Tony Ho / Hip.Bang! Theatre Centre, Toronto ON, March 10

Tony Ho / Hip.Bang! Theatre Centre, Toronto ON, March 10
8
Tony Ho and Hip.Bang! were as surreal as they were funny. Venturing well beyond the boundaries of what is considered weird in comedy — by no means easy — the sketch groups travelled down peculiar avenues with ease and confidence.
 
Hip.Bang! based their entire performance around the idea that they were "pangeasexuals," people that are in love with literally everything they encounter. Consequently, their show was an exploration of the many varieties of love. Most memorably, the sketch duo acted out the mating of slugs while a naturalist narrated their actions. It was by far the most awkward sketch of the festival, but it was still funny in its discomfort. Contrastingly, the other sketches weren't nearly as gauche. Hip.Bang!'s sketch in which they explained that the main theme of the original Romeo & Juliet manuscript was pubic lice was zany, while their sketch involving a couple that broke up because one of them left their dirty underwear everywhere and even used a pair of them as an anniversary gift was simple but very funny. Moreover, their closer in which one of the pangeasexuals died from "dry skin and wet eyes" in the arms of his friend was amazing in its simultaneous ridiculousness and intimacy.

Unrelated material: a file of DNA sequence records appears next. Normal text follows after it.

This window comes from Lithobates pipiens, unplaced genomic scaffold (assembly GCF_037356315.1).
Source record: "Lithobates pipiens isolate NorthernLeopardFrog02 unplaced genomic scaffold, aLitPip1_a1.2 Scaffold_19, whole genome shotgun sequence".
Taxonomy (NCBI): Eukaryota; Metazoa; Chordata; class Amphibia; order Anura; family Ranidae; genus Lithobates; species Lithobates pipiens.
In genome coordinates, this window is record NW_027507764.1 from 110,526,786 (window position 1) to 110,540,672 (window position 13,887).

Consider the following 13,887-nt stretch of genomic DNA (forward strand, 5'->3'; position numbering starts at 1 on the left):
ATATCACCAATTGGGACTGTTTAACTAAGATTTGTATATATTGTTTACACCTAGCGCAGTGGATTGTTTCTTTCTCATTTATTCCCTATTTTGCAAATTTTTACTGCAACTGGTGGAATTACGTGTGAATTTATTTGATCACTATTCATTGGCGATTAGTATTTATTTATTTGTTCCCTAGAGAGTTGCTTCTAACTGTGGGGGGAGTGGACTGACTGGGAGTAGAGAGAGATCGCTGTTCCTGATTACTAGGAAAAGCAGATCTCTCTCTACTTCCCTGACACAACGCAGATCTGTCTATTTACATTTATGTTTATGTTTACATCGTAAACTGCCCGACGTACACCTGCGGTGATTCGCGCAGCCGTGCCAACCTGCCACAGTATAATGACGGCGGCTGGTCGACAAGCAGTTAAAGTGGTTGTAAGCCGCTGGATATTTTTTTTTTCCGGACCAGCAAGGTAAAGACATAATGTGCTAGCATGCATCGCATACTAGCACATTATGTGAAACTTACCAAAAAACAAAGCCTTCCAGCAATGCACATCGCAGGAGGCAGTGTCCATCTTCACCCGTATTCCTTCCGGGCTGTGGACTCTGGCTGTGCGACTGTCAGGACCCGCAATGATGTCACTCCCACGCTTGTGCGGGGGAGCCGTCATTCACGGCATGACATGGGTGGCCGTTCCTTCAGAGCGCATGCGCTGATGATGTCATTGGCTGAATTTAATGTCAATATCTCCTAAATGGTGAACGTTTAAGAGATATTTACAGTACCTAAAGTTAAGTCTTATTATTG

Hip.Bang! also read weird classifieds and missed connections they wrote that played like punchy one-liners throughout their show. The characters in these mini-vignettes ranged from someone who desperately wanted to find the person who borrowed a series of books that he needed from the library to someone who sought to reconnect with a man who ran over a cyclist. Silly and poignant, they threaded the scenes together effectively and provided a bit of light-heartedness amid numerous examples of dysfunctional love.
 
Tony Ho opened their set by singing a flamboyantly loud song about entertainment that ended with a sailor and firefighter stripping down to bloody underwear and revealing that they had cut off their genitals in an effort to please the audience. Hysterical in both senses of the word, it was the best sketch of the night. Nonetheless, the remainder of Tony Ho's set didn't feel anticlimactic. Their intensive "Would You Rather?" questions that caused an audience member to compare getting involved in an immoral business venture to eating a worm were uproariously elaborate. Moreover, their scene in which a father revealed to his rebellious son that he had a second family amusingly mocked teenage angst, and mined the name "fanny" for enjoyably immature laughs.